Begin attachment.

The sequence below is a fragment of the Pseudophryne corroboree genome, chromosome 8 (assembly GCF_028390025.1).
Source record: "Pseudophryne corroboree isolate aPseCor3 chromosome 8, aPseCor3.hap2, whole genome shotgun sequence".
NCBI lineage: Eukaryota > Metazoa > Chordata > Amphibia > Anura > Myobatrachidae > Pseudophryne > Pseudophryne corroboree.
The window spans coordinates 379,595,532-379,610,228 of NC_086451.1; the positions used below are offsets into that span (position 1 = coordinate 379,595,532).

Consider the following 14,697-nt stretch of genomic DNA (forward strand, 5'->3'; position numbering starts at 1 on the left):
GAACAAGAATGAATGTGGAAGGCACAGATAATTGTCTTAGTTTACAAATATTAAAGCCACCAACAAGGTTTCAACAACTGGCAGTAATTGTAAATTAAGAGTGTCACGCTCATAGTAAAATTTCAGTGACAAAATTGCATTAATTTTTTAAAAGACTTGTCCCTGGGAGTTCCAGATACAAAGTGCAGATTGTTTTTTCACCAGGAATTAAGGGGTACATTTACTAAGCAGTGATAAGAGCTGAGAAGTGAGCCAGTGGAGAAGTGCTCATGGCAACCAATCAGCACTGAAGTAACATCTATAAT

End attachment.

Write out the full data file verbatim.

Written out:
The sequence below is a fragment of the Pseudophryne corroboree genome, chromosome 8 (assembly GCF_028390025.1).
Source record: "Pseudophryne corroboree isolate aPseCor3 chromosome 8, aPseCor3.hap2, whole genome shotgun sequence".
NCBI lineage: Eukaryota > Metazoa > Chordata > Amphibia > Anura > Myobatrachidae > Pseudophryne > Pseudophryne corroboree.
The window spans coordinates 379,595,532-379,610,228 of NC_086451.1; the positions used below are offsets into that span (position 1 = coordinate 379,595,532).

Consider the following 14,697-nt stretch of genomic DNA (forward strand, 5'->3'; position numbering starts at 1 on the left):
GAACAAGAATGAATGTGGAAGGCACAGATAATTGTCTTAGTTTACAAATATTAAAGCCACCAACAAGGTTTCAACAACTGGCAGTAATTGTAAATTAAGAGTGTCACGCTCATAGTAAAATTTCAGTGACAAAATTGCATTAATTTTTTAAAAGACTTGTCCCTGGGAGTTCCAGATACAAAGTGCAGATTGTTTTTTCACCAGGAATTAAGGGGTACATTTACTAAGCAGTGATAAGAGCTGAGAAGTGAGCCAGTGGAGAAGTGCTCATGGCAACCAATCAGCACTGAAGTAACATCTATAAT